I find it hard to see how this arrangement could produce a commissioner who is prepared to stand up to well-resourced and powerful parties wielding influence at the national level.

It’s one thing to issue media releases raising concerns about detention centres, or to table a report restating the commission’s long-held view that the Christmas Island detention centre should be closed. It’s another thing entirely to spark ructions with powerful political and bureaucratic figures who are intimately involved with the inner workings of the national government.

The other part of the problem is obvious.

The federal government foolishly brought the "Pacific Solution" to a close without determining another viable response for all new arrivals, such as allowing asylum-seekers to settle temporarily in the community while their claims are processed.

We are now left with the worst of both worlds, a situation where more boats are arriving because of the new laws, leading to more innocent children being placed in detention for longer periods of time.

Much has been made of Robert Manne’s conclusion that it would have been better to keep the Howard-era border protection policies because they ultimately reduced the number of people being detained in detention centres. But the focus on this statement only looks at one side of the equation. It seems no-one is considering dismantling the border protection regime while also doing away with mandatory detention. Surely this would be the Labor way?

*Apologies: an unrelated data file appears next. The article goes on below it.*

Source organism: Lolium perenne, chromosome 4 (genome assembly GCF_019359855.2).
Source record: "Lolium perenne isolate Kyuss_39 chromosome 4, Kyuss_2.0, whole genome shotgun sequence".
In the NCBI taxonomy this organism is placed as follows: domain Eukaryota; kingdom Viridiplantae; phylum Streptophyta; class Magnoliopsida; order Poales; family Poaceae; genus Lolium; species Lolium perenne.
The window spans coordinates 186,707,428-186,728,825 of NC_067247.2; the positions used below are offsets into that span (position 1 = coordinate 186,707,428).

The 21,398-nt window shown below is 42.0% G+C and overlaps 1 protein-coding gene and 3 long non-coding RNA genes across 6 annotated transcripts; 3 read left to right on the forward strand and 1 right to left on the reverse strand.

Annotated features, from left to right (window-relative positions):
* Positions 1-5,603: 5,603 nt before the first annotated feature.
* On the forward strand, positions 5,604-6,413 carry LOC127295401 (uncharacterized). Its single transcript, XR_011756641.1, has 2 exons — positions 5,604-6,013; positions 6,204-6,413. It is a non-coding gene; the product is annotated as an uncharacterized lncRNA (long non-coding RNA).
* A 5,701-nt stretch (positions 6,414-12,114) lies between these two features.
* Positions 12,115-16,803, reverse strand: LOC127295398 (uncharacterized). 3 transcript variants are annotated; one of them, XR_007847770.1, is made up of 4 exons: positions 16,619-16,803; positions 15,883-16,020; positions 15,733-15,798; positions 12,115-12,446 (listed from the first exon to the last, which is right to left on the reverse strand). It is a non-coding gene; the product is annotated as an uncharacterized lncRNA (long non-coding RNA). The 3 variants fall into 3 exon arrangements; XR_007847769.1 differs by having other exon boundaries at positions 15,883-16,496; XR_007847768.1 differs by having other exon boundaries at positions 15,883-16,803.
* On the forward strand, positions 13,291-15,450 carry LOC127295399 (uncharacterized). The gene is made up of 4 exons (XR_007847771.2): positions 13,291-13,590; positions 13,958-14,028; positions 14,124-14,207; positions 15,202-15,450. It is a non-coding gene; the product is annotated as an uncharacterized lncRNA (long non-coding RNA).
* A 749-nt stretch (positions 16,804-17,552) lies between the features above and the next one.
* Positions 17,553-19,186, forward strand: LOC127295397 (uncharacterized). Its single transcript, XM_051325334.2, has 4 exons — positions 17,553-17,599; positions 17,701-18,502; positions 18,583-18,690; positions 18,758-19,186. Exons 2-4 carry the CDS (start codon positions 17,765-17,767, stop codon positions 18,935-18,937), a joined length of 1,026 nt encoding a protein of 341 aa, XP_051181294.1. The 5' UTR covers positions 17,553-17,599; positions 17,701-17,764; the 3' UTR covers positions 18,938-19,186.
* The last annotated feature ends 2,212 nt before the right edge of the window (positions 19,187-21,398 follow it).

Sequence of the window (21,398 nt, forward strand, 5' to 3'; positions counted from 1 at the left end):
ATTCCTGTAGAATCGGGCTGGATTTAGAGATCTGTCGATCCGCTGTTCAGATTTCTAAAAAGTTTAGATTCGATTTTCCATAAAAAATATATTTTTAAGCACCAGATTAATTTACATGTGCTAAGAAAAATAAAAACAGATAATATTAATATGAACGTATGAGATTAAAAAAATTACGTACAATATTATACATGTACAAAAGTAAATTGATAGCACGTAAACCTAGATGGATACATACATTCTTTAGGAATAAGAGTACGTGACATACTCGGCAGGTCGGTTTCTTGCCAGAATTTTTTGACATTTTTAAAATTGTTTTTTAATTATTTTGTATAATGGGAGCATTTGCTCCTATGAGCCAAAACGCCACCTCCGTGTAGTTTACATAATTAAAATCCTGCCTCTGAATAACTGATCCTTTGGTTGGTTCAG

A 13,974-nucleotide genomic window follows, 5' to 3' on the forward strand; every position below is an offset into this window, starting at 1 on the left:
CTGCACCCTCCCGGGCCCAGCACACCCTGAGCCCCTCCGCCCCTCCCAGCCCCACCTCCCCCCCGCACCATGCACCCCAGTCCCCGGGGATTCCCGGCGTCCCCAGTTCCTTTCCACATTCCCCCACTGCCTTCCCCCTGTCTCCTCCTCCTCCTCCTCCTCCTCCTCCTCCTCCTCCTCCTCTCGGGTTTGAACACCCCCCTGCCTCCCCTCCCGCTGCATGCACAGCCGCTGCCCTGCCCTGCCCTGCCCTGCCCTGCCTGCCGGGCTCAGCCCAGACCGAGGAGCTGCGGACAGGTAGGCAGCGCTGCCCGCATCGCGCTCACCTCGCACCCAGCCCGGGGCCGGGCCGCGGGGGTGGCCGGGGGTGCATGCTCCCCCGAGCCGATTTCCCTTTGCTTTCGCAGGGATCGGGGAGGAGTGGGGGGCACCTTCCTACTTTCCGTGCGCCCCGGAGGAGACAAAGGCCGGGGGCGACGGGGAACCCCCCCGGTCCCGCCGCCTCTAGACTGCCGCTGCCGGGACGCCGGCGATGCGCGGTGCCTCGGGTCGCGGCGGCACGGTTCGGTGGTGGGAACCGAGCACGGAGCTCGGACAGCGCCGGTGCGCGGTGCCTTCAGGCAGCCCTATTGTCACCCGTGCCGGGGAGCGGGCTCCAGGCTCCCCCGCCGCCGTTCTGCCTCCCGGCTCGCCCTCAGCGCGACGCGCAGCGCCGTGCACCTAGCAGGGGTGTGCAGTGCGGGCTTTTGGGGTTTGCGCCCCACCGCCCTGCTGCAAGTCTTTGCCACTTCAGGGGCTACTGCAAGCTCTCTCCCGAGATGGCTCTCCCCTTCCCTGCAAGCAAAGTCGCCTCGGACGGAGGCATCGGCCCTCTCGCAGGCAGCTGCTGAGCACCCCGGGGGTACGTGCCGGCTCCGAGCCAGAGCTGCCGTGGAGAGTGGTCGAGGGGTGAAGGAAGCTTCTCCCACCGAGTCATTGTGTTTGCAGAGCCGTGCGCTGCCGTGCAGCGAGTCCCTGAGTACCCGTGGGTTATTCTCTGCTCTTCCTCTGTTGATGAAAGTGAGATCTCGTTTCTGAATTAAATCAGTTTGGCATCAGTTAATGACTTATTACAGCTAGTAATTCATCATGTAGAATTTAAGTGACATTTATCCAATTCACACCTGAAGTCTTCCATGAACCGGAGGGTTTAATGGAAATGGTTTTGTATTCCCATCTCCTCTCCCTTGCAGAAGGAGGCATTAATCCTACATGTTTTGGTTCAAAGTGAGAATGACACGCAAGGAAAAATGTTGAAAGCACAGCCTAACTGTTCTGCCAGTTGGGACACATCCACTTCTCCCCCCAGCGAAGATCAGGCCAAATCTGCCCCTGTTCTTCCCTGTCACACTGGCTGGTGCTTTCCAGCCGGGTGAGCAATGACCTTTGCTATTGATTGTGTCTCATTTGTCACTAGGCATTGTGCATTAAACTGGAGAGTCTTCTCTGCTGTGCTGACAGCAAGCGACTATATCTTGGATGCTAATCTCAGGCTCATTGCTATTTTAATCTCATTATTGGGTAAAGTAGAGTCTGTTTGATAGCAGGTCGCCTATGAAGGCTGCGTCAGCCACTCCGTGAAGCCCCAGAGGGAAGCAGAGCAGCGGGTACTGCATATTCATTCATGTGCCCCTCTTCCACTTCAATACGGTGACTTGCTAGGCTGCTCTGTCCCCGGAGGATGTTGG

But it seems the government is in no mood to revisit the issue. Aided in part by an acquiescent Human Rights Commission, the government refuses to acknowledge the system is failing.

It is failing the asylum-seekers, who are forced to live in increasingly cramped conditions for longer periods of time while their claims are processed.

It is failing the children who for whatever reason are seeking a new life in Australia, by breaking their wills and their minds in what can only be described as state-sanctioned sensory deprivation facilities. It most likely breaches our international human rights obligations.

And it is failing the taxpayers who are forced to cough up when asylum-seekers win compensation payouts for the mistreatment and trauma they have endured or when they incur on-going health problems.

Surely there is a better way.

Considering the lack of movement by the federal government, a thorough, timely and independent inquiry by the Human Rights Commission, as opposed to a string of strongly-worded press releases, would be a good first step.

While no doubt important, I suggest inquiries into the riots on Christmas Island pale by comparison with the ongoing, protracted and festering sore of children in detention: an issue that is being swept under the rug but still needs urgent – indeed immediate – attention.

  • Sev Ozdowski was Australia’s Human Rights Commissioner from 2000 to 2005. He is Adjunct Professor, Centre for Peace and Conflict Studies, the University of Sydney, and Director Equity and Diversity, the University of Western Sydney, as well as being President, National Committee for Human Rights Education. Mr Ozdowski is also a member of Civil Liberties Australia.